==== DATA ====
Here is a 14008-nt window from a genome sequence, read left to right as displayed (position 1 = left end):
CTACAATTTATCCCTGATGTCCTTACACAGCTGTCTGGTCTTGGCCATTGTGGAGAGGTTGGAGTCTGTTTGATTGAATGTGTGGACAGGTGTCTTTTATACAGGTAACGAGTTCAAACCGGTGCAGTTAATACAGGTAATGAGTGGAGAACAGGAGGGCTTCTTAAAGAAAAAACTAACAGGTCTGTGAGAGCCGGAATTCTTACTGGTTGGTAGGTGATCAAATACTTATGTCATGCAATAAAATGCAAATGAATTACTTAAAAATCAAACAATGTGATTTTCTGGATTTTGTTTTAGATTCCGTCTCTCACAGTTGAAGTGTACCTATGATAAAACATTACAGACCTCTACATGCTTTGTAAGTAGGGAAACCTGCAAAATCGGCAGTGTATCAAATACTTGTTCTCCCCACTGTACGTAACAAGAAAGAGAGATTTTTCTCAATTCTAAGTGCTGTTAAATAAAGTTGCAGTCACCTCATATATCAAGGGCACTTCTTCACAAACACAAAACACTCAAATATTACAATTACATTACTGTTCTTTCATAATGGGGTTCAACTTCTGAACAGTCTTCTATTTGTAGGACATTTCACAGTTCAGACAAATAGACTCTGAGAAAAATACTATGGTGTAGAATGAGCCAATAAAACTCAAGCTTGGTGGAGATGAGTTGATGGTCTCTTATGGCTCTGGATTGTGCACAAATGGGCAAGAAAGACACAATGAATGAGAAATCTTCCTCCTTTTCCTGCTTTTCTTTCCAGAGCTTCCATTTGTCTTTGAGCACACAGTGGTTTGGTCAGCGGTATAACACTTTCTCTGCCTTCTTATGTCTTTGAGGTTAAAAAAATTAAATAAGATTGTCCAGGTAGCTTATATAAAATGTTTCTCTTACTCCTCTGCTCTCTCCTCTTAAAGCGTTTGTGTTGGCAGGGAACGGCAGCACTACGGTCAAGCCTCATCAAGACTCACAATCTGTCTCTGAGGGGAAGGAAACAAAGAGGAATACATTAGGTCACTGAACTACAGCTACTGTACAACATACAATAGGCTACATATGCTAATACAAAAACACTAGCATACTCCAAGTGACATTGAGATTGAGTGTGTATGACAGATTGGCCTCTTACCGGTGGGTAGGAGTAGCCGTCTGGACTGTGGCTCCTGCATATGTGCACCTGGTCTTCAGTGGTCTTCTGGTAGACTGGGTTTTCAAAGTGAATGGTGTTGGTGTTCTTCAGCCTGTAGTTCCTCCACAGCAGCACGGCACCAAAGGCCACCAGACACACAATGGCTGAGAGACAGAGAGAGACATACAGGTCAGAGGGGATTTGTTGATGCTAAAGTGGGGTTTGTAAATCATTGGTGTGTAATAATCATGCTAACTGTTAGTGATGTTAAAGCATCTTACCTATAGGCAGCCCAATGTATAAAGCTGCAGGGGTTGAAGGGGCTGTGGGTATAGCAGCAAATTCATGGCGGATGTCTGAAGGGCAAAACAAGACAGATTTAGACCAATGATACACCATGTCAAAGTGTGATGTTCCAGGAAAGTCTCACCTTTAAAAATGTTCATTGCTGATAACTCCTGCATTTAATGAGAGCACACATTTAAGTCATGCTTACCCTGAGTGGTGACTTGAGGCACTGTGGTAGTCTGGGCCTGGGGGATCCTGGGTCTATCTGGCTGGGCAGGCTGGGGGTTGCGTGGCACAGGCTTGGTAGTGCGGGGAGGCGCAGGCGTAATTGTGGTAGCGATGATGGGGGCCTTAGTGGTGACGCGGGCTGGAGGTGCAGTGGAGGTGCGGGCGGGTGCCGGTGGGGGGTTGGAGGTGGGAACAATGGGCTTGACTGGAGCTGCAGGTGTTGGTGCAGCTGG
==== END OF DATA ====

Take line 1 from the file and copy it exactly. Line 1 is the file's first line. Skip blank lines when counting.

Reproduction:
Here is a 14008-nt window from a genome sequence, read left to right as displayed (position 1 = left end):